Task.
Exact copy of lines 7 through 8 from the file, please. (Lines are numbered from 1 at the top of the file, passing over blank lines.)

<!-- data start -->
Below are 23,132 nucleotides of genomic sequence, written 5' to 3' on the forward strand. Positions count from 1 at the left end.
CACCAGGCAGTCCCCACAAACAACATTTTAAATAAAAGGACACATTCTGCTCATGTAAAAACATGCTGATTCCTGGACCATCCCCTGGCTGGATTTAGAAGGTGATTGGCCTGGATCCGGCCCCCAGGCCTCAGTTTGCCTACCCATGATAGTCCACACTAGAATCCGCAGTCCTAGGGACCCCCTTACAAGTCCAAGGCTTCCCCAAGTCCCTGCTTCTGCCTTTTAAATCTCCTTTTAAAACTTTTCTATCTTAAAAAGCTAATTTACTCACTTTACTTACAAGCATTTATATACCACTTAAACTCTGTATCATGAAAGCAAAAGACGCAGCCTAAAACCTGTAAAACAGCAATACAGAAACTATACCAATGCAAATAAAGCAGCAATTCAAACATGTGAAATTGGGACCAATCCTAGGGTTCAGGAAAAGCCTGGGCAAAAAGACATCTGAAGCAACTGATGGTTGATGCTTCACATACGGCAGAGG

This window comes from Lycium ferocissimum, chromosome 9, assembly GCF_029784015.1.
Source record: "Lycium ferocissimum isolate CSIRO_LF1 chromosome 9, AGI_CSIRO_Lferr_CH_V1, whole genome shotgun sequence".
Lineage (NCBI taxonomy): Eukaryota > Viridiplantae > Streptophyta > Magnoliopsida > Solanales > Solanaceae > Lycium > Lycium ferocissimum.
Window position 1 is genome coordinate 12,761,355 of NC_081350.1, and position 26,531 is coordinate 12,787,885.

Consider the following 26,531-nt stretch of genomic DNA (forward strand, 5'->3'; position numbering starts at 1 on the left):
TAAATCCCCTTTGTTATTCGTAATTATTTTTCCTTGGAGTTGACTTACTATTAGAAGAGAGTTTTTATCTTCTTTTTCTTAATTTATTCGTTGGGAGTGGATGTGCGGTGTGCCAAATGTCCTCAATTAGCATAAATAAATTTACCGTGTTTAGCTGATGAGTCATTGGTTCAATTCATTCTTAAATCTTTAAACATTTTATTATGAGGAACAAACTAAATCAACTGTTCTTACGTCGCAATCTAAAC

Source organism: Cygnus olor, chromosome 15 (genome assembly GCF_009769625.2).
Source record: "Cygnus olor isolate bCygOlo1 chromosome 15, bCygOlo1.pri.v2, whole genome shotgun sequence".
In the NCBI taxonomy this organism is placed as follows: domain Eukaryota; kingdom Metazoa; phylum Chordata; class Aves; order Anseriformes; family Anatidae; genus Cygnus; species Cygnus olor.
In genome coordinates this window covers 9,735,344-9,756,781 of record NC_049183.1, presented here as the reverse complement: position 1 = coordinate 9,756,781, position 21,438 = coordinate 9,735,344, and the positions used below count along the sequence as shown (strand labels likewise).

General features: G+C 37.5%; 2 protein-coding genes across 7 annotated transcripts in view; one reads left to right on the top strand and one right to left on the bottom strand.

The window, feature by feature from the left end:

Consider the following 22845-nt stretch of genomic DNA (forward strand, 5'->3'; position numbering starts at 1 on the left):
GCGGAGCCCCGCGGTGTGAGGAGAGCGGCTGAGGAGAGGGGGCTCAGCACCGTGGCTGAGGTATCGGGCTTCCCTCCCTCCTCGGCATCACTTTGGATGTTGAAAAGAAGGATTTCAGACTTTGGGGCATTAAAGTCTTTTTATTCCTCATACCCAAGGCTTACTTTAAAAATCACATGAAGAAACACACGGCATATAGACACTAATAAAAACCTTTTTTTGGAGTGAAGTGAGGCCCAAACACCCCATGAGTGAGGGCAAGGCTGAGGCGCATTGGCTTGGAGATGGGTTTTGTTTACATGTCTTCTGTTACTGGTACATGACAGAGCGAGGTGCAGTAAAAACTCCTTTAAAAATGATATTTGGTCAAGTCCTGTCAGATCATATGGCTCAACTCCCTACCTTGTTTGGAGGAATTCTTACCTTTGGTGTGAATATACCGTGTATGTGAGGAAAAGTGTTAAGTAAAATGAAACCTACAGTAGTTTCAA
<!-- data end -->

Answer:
Consider the following 26,531-nt stretch of genomic DNA (forward strand, 5'->3'; position numbering starts at 1 on the left):
TAAATCCCCTTTGTTATTCGTAATTATTTTTCCTTGGAGTTGACTTACTATTAGAAGAGAGTTTTTATCTTCTTTTTCTTAATTTATTCGTTGGGAGTGGATGTGCGGTGTGCCAAATGTCCTCAATTAGCATAAATAAATTTACCGTGTTTAGCTGATGAGTCATTGGTTCAATTCATTCTTAAATCTTTAAACATTTTATTATGAGGAACAAACTAAATCAACTGTTCTTACGTCGCAATCTAAAC